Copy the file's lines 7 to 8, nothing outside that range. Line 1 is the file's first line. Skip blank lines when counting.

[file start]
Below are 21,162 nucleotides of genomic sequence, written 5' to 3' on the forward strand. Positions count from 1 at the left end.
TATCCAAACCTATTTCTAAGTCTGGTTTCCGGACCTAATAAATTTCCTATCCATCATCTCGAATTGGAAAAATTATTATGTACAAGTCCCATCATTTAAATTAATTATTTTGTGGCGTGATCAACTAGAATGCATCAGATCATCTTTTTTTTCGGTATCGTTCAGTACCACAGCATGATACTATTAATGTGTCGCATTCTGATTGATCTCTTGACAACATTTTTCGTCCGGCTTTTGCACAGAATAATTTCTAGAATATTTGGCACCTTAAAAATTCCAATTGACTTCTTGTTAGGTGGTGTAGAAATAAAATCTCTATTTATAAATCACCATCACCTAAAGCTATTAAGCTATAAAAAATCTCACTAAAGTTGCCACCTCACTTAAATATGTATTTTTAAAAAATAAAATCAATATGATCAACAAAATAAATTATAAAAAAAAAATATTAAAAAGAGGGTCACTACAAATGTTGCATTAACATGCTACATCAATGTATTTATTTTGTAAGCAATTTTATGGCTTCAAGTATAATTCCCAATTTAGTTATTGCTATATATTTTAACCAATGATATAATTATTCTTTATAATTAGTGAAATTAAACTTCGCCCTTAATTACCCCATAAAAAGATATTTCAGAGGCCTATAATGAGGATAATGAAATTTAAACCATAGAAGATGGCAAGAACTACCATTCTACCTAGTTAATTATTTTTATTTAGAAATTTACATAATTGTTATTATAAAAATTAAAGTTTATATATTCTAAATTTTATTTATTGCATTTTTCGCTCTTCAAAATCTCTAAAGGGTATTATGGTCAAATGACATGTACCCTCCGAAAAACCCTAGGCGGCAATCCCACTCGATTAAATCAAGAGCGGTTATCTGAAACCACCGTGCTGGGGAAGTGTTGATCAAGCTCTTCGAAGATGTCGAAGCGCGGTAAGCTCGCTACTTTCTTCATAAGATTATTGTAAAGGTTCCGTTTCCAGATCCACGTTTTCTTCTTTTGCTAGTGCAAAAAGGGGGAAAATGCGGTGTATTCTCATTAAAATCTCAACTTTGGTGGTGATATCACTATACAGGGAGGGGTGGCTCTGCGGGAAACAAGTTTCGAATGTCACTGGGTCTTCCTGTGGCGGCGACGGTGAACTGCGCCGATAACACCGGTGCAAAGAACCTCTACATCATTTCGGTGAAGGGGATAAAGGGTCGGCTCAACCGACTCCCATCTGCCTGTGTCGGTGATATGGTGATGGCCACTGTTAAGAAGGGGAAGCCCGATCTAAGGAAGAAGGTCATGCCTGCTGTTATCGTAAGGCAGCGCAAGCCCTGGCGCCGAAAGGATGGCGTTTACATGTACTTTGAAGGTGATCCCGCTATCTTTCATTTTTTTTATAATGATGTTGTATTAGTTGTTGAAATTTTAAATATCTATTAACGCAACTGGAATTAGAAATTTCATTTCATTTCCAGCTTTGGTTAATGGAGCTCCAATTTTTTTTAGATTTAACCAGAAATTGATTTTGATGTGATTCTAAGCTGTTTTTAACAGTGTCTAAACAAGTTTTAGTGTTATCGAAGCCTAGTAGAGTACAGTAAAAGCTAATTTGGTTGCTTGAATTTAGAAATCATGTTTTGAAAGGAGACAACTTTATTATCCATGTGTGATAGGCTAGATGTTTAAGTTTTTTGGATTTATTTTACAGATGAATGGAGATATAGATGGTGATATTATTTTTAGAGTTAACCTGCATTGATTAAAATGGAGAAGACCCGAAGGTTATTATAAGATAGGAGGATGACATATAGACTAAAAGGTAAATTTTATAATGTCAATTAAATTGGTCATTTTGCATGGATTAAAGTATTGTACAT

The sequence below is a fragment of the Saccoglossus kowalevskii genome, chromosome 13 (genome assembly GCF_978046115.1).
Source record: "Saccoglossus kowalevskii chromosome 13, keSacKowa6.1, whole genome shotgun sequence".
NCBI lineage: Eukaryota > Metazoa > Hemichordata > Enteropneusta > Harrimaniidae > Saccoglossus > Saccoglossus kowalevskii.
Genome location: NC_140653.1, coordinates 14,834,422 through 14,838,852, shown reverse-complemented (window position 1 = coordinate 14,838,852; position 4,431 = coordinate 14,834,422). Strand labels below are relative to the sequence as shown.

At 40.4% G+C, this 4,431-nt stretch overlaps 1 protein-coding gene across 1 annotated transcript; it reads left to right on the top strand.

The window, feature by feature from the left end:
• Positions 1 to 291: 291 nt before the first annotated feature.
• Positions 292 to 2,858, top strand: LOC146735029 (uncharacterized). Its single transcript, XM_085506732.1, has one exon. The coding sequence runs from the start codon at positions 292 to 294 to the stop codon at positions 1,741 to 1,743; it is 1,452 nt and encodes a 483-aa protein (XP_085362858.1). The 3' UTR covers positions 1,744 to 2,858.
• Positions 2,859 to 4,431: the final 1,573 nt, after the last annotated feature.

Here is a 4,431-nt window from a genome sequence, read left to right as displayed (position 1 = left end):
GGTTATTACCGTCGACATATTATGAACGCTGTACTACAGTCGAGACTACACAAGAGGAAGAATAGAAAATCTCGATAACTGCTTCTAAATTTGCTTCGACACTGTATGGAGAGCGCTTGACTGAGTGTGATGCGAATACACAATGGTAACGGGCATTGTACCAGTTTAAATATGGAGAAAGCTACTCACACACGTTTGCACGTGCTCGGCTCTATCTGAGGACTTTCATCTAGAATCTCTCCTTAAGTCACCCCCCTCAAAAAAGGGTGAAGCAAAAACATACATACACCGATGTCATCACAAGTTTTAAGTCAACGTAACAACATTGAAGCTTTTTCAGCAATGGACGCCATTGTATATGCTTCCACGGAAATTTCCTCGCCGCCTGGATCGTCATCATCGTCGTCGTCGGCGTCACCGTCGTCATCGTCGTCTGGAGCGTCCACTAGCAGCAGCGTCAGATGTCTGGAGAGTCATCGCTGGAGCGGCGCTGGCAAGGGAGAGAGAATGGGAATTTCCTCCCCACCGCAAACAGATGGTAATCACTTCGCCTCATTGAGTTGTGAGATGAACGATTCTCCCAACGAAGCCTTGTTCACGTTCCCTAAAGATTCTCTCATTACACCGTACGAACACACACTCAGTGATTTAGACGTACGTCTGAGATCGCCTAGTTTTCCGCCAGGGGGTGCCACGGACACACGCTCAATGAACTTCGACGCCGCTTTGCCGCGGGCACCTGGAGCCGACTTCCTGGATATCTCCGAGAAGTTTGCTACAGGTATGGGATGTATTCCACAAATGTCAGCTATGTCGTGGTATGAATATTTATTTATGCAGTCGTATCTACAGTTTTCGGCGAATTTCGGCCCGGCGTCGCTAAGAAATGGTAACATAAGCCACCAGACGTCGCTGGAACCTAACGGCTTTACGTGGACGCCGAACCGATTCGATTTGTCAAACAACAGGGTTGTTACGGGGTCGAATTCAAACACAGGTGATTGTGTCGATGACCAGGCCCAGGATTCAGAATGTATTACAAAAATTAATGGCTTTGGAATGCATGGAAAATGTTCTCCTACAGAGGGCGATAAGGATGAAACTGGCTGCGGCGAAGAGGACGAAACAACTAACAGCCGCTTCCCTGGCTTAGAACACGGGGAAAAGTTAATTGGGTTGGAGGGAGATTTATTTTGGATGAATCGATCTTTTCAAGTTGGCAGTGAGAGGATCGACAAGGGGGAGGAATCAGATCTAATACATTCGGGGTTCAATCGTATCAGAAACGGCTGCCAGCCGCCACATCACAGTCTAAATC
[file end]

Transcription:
At 40.4% G+C, this 4,431-nt stretch overlaps 1 protein-coding gene across 1 annotated transcript; it reads left to right on the top strand.

The window, feature by feature from the left end: